Reflectance transformation imaging (RTI) is a highly useful imaging technique for recording the topography, surface texture, and colour of a work of art. Using a stationary, high-resolution digital camera, multiple images are taken of a painting using light from a strobe lamp that is aimed at the surface from various directions. The images, which record the shadows and highlights produced by the strobe, are then processed with sophisticated computer software to produce a model of the painting’s surface. By contrast, raking light images, which capture surface features with light projected from only one direction, produce images where large areas of the paint surface are in deep shadow, resulting in a loss of information. RTI resolves this issue by enabling the researcher to examine the surface from an infinite number of lighting angles so that all the topographical features of a work of art are recorded and visible. When viewed in the RTI software on a computer, the researcher can interactively view the painting surface by manipulating the “virtual” light around and across the image. Other rendering models allow the viewer to examine the surface in different modes. For example, the colour information on the image can be reduced or completely eliminated, thereby enhancing the surface topography to reveal features that are otherwise not visible with conventional viewing methods.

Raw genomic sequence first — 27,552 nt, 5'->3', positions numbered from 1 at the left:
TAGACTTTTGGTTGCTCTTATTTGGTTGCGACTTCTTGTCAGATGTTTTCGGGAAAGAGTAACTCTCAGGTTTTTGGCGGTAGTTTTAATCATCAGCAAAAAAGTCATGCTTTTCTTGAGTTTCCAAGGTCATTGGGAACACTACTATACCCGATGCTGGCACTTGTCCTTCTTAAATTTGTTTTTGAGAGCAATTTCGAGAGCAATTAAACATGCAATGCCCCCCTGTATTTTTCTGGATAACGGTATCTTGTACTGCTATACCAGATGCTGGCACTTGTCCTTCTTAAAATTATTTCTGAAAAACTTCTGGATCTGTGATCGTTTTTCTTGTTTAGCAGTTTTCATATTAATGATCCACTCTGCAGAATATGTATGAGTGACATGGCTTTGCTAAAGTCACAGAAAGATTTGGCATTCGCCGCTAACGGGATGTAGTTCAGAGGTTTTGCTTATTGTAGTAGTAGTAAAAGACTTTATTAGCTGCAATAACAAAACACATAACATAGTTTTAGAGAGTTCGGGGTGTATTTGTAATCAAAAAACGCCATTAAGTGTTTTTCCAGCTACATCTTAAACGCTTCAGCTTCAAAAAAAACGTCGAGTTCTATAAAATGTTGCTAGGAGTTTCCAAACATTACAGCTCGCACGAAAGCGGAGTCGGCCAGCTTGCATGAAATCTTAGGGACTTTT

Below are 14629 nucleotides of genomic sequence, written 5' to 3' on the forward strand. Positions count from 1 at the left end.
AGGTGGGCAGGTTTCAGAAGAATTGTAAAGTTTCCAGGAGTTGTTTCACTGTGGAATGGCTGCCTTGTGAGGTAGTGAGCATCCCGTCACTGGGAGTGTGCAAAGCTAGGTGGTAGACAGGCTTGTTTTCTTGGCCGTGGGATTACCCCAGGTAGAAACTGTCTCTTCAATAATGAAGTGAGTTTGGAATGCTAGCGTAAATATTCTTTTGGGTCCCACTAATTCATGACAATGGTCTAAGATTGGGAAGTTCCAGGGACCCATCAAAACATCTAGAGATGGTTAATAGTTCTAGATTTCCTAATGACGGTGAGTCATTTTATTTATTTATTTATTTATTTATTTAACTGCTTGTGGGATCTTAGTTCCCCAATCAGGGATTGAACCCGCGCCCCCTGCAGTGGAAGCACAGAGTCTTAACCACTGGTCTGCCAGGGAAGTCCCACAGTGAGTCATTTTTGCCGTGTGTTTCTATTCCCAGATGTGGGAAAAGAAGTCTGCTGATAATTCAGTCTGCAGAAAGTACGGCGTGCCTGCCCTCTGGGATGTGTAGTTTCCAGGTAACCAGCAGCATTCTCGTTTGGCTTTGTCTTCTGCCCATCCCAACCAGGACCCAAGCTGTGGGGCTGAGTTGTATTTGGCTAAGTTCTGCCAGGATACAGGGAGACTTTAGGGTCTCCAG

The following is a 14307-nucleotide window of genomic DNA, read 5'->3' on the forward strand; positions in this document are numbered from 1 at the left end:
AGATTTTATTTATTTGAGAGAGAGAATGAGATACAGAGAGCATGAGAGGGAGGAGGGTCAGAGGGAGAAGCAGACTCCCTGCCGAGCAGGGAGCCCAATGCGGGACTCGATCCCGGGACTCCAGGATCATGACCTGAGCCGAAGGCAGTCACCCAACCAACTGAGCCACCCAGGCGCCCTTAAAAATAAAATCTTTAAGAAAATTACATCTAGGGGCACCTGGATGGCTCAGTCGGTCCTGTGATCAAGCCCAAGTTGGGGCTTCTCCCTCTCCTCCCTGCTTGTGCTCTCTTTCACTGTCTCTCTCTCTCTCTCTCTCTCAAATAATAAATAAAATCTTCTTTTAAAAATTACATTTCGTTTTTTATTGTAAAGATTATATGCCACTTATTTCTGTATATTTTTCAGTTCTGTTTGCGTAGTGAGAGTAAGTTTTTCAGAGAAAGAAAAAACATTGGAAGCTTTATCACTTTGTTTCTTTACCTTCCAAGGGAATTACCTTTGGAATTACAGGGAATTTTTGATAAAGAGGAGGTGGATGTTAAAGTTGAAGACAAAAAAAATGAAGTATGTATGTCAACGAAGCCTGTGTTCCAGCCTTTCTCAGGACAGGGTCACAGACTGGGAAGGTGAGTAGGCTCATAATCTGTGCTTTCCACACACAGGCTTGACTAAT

Using RTI, conservators, curators, and conservation scientists can detect the character of brush strokes, areas of impasto, and other minute surface features of a work of art. RTI can even be combined with high-resolution macro photography to detect surface features at very high magnifications. In addition to recording the artistic characteristics of a painting, the condition and stability of the surface can be recorded and monitored. For example, physical degradation of the painting, such as detachment of the paint layers, that might escape identification through normal visual inspection is easily rendered and enhanced with RTI.